Elschnig ’s pearls are a common complication of extracapsular cataract surgery. In some cases, the growth of these crystallin fibrils occludes the entire capsulotomy opening [4]. This proliferation can also occur at the margins and reduce the size of the capsulotomy, resulting in blurred vision and decreased visual acuity, requiring repeated interventions, having a direct impact on the patient's quality of life [5]. As in the case with our patient, is the second time that opacification occurs in a relative short period of time, besides this, the size of these pearls is very large, spanning the axis of vision, causing a big visual defect, making all his activities very difficult to do.  In 1997 Dr. Caballero [6]  reported a series of cases of spontaneous disappearance of pearls several years after capsulotomy with YAG laser and Georgopoulos find that 45% of the cases of pearls in his study disappear too [7]. In another paper, Wolf Buehl and collaborators observed the short-term changes in the morphology of Elschnig pearls and report that there is a dynamic process that includes growth, reorganization and disappearance of pearls within 2 to 4 weeks and all the changes can occur simultaneously in many cases [8].  

 Recent studies related to this are required, long-term follow-up of this type of patients would be useful to evaluate the progression of this pathology. Also invest on research about how much time could wait until the spontaneous disappearance of this opacity aid making the best decision about giving or not invasive treatment such as Nd: YAG laser additional capsulotomy.


The concentric migration of thick pearls and the development of giant string cause a diffraction of light close to the visual axis, which ultimately affects visual acuity. Therefore, it is important to plan the initial size of the capsulotomy considering the potential new growth of Elschnig pearls. 



Author Statement and Conflict of Interest. Authors approve the manuscript and agree with what is expressed in it and do not have conflict of interest in this article.



1.Kappelhof JP, Vrensen GF, de Jong PT, Pameyer J, Willekens B. An ultrastructural study of Elschnig's pearls in the pseudophakic eye. Am J Ophthalmol. 1986 Jan 15;101(1):58-69.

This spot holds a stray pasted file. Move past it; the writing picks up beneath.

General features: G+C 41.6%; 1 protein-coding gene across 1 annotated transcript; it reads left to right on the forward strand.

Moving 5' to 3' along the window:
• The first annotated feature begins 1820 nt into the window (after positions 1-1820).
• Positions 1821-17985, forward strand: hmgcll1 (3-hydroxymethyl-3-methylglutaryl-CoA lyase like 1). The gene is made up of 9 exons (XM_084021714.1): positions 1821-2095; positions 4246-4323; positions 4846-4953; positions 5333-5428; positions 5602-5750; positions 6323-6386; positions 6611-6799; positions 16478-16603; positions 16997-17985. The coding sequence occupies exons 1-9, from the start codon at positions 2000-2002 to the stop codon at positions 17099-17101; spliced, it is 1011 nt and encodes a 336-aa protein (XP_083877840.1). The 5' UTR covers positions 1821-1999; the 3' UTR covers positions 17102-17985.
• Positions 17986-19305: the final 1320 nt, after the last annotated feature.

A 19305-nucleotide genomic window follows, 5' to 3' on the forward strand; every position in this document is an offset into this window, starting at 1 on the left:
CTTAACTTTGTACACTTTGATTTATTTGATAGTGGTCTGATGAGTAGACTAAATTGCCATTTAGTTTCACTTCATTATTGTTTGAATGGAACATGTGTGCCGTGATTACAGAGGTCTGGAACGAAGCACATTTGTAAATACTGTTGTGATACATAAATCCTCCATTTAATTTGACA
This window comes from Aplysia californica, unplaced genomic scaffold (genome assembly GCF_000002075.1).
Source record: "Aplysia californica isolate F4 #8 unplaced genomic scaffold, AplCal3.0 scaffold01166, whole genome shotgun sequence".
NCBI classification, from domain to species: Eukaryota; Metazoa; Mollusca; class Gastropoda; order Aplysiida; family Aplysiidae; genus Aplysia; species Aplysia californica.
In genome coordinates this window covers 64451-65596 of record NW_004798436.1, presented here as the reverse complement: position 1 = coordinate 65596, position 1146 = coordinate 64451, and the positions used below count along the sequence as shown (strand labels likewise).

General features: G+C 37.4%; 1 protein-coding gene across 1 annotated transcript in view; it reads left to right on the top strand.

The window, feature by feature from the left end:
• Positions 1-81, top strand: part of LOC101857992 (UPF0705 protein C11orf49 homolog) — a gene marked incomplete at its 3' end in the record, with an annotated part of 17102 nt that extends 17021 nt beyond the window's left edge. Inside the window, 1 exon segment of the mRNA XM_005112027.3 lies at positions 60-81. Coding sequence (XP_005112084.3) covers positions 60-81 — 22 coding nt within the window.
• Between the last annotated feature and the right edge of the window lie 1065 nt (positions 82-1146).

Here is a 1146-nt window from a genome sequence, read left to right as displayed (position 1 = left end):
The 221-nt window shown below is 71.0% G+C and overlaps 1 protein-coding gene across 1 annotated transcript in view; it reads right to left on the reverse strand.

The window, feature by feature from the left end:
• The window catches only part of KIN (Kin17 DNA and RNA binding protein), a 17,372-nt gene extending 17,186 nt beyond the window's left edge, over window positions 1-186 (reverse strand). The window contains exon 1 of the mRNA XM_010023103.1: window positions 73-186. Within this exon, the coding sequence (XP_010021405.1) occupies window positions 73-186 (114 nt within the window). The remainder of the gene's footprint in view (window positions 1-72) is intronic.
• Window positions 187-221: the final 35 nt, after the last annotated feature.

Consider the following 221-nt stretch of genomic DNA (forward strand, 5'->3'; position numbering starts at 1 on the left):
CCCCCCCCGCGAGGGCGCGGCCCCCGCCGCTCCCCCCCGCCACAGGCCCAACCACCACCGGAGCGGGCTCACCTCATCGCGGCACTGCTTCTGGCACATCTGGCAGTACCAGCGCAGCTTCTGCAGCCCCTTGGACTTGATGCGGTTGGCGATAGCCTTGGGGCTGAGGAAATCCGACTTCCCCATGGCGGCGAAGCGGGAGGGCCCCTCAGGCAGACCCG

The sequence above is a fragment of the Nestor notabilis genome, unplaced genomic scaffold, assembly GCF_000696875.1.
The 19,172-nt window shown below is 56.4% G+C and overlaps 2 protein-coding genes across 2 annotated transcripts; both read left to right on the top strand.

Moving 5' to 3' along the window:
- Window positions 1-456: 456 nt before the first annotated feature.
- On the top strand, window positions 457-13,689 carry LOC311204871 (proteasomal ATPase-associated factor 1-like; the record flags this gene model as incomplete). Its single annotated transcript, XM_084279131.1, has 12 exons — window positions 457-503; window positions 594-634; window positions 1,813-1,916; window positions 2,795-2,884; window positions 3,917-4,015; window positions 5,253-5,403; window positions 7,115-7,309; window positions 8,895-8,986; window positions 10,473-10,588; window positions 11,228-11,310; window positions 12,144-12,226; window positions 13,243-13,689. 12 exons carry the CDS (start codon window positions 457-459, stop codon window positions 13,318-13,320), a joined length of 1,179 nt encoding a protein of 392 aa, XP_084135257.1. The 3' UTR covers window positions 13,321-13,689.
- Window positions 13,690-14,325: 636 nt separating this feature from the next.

2.Jose RM, Bender LE, Boyce JF, Heatley C. Correlation between the measurement of posterior capsule opacification severity and visual function testing. J Cataract Refract Surg. 2005; 31:534 –542.

3.Findl, O, Neumayer, T, Hirnschall, N, & Buehl, W. Natural Course of Elschnig Pearl Formation and Disappearance. Investigative Opthalmology & Visual Science, 2010. 51(3), 1547. 

4.McPherson RJ, Govan JA. Posterior capsule reopacification after neodymium:YAG laser capsulotomy. J Cataract Refract Surg 1995; 21:351-352

5.Kato, Katsuhiko; Kurosaka, Daijiro; Bissen-Miyajima, Hiroko; Negishi, Kazuno et al; Elschnig pearl formation along the posterior capsulotomy margin after neodymium:YAG capsulotomy, J Cataract & Refract Surg: Dec 1997; 23(10) : 1556-1560 

6.Caballero A, Salinas M, Marin JM. Spontaneous disappearance of Elschnig pearls after neodymium: YAG laser posterior capsulotomy. J Cataract Refract Surg. 1997 Dec;23(10):1590-4.

7.Georgopoulos M, Findl O, Menapace R, et al. Influence of intraocular lens material on regeneratory posterior capsule opacification after neodymium: YAG laser capsulotomy. J Cataract Refract Surg 2003; 29:1560–1565.

8.Buehl, W., Findl, O., Neumayer, T., Georgopoulos, M., & Sacu, S. Short-term changes in the morphology of posterior capsule opacification. J Cataract Refract Surg 2005; 31(5), 962–968. 


Authors approve the manuscript and agree with what is expressed in it and do not have conflict of interest in this article.


Received 15.03.2021